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[Ternary] circuits with negative differential resistance 
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Maniac

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I've been brushing up on semiconductor physics, and I've been wondering if there has been any research into constructing multistate transistors with resonant tunneling diodes (or devices like them)?

I think that in theory it shouldn't be more difficult to construct RTDs with several zones of negative differential resistance than those with a single zone.

See attached current-volage diagram, where the red curve is the behavior of a RTD, and the black curve is what I propose might be a building block for multistate transistor-like devices (transistor is probably a misnomer, but I think they could be coaxed to do the same job).

Image


17 Feb 2009 14:11
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I don't remember such realizations.


17 Feb 2009 14:47
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Maniac

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Okay. I'm not 100% certain it's possible to make all the components required with this technology. It may or may not be doable. It was just an idea I had when I heard of some of the properties of quantum resonance devices. I will continue examining the possibility though.


17 Feb 2009 15:27
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Hey!! That's something new I am seeing first time....GoodLuck with your research. And if you get some time please post a little more detailed explanation.


18 Feb 2009 02:38
Maniac

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I haven't found anything conclusive, but there seems to be a lot of articles that suggest that it's at least possible to construct multistate memory cells with this technology.

I'll continue looking though.


01 Mar 2009 12:47
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Personally I think that this approach doesn't have any advantages over regular discrete (binary) electronics. Another words: it is too complex (and expensive). But if we will support balanced ternary directly (as negative current for -1, ground for 0 and positive current for +1) we may have not so complex schematics that may be simpler and cheaper than discrete electronics for the same amount of processing information.

P.S. I almost installed my second desktop computer that is Power Macintosh G4 Cube and may start working on big-endian adaptaion of your code.


07 Mar 2009 08:12
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Maniac

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I found this conference paper from ICNM 2009: Nanoelectronic devices: A case study

And it mentions the possibility of using RTDs to implement multi-state logic, and also describes an interesting RTD and FET hybrid that allows for the multi-state logic while still being relatively cheap to produce.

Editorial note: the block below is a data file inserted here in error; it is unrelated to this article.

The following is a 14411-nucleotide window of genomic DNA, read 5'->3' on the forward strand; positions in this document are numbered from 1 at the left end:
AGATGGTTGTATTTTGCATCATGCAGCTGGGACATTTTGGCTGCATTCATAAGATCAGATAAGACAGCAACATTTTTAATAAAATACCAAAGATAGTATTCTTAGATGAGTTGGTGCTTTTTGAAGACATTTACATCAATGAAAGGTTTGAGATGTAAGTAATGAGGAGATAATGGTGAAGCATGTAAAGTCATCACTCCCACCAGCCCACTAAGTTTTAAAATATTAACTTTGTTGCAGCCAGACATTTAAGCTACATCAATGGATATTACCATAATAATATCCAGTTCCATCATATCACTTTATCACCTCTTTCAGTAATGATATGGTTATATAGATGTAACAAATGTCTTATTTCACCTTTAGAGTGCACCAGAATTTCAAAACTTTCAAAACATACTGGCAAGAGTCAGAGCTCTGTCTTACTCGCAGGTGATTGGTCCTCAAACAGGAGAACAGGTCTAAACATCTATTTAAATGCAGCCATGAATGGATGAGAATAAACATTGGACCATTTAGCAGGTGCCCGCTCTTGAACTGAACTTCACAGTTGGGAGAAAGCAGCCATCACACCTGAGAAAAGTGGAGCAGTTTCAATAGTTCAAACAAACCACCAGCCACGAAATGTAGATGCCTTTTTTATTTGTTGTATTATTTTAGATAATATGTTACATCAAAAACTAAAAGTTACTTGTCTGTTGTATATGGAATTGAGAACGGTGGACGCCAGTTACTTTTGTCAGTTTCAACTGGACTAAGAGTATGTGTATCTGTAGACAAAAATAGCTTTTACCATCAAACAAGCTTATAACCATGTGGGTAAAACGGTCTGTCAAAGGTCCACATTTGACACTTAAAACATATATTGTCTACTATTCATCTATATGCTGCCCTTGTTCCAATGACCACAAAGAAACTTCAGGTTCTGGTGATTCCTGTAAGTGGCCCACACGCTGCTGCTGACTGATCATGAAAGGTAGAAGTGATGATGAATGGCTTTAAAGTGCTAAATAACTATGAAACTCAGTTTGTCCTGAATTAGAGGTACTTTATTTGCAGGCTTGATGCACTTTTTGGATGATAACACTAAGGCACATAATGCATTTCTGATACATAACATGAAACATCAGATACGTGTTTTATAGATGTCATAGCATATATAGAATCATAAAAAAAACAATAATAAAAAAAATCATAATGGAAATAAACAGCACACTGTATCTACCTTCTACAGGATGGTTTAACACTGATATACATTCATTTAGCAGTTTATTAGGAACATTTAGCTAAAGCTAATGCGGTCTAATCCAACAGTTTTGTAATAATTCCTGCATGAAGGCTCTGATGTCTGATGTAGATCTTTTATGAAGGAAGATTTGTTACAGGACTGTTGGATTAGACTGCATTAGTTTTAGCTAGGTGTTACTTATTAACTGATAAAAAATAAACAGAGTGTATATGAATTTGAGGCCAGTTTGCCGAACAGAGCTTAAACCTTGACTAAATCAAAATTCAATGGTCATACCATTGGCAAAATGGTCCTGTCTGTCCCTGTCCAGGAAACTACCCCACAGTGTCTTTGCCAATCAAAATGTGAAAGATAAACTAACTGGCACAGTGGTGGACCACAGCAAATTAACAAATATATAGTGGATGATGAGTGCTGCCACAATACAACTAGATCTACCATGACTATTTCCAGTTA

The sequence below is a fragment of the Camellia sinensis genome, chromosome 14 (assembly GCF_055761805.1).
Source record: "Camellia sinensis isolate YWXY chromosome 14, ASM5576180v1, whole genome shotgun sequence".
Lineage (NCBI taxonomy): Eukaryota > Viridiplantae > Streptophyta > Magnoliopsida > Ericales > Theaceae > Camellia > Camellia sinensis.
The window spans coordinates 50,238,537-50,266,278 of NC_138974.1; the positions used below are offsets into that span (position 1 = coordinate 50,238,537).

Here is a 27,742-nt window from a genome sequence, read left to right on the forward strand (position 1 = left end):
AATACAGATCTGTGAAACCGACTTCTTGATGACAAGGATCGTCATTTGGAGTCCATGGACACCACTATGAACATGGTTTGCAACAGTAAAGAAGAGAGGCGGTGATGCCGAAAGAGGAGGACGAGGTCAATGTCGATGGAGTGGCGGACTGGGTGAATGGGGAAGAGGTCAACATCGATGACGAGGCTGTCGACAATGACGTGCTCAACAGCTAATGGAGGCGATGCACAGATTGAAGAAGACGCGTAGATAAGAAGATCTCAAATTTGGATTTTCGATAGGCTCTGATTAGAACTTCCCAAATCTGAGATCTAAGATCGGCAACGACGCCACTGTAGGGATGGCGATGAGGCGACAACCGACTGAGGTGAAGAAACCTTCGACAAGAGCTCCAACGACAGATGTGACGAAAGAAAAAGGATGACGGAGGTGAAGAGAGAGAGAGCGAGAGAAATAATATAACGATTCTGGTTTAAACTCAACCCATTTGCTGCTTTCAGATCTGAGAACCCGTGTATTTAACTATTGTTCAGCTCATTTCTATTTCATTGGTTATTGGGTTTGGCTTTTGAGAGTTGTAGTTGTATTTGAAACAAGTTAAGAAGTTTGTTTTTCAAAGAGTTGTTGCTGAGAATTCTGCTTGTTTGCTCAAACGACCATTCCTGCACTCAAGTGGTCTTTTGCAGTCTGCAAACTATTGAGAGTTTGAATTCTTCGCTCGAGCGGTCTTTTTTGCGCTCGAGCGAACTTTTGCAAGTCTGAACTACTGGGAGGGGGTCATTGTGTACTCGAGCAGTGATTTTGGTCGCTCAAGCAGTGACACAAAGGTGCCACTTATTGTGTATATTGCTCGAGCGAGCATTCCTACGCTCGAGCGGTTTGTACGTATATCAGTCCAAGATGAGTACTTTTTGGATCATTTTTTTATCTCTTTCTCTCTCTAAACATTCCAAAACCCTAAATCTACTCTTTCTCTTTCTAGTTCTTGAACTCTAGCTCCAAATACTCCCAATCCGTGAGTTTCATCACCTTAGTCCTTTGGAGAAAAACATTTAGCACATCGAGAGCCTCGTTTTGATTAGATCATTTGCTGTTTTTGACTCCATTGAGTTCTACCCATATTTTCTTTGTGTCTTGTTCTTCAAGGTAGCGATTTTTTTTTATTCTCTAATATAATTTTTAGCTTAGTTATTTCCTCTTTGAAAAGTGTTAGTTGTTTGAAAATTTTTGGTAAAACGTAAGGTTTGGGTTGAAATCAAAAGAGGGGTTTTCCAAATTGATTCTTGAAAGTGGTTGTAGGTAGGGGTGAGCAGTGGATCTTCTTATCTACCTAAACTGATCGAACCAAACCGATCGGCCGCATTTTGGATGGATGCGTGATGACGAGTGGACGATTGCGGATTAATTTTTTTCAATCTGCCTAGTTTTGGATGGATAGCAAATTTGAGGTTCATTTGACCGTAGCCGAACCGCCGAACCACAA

I also stumbled across mentions of memristor latches being able to, to a higher degree than transistor logic at any rate, support multi-state logic.


11 Dec 2009 07:50
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Do you know how does modern flash memory work? There are each single transistor can hold up to 6-8 bits. Logic part can read transistor state and detect how many electrons it has. E.g. 5000 electrons is logical 1, and 30000 is logical 0. Controller can perform non destructive reading of the transistor state.


12 Dec 2009 13:29
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Personally I don't care about "multivalued" logic - it is out of scope of my interests. Balanced ternary is much better because it is optimal (or at least as much optimal as possible).


14 Dec 2009 19:22
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But ternary logic, balanced, non-balanced, and other ways of doing it, is a subset of multivalued logic. So advances in implementing multi-valued logic at large is almost certainly helpful for ternary logic as well.


15 Dec 2009 08:04
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eudoxie wrote:
But ternary logic, balanced, non-balanced, and other ways of doing it, is a subset of multivalued logic. So advances in implementing multi-valued logic at large is almost certainly helpful for ternary logic as well.


Basically "binary logic" also may be part of "multivalued logic" family, because it has more than 1 number of levels :)


15 Dec 2009 18:52
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Maniac

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Heh, that's technically true, but it's almost never used in that sense, since single-valued logic is so trivial it's useless, as the only available logical operation is unity; therefore, multi-valued logic is almost always taken to logic with 3 or more logic states.


16 Dec 2009 03:27
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Quote:
Basically "binary logic" also may be part of "multivalued logic" family, because it has more than 1 number of levels :)


No, you're wrong here - "multivalued" is only applicable to logics with bases over than 2 ;)


16 Dec 2009 03:49
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10 Nov 2012 09:59
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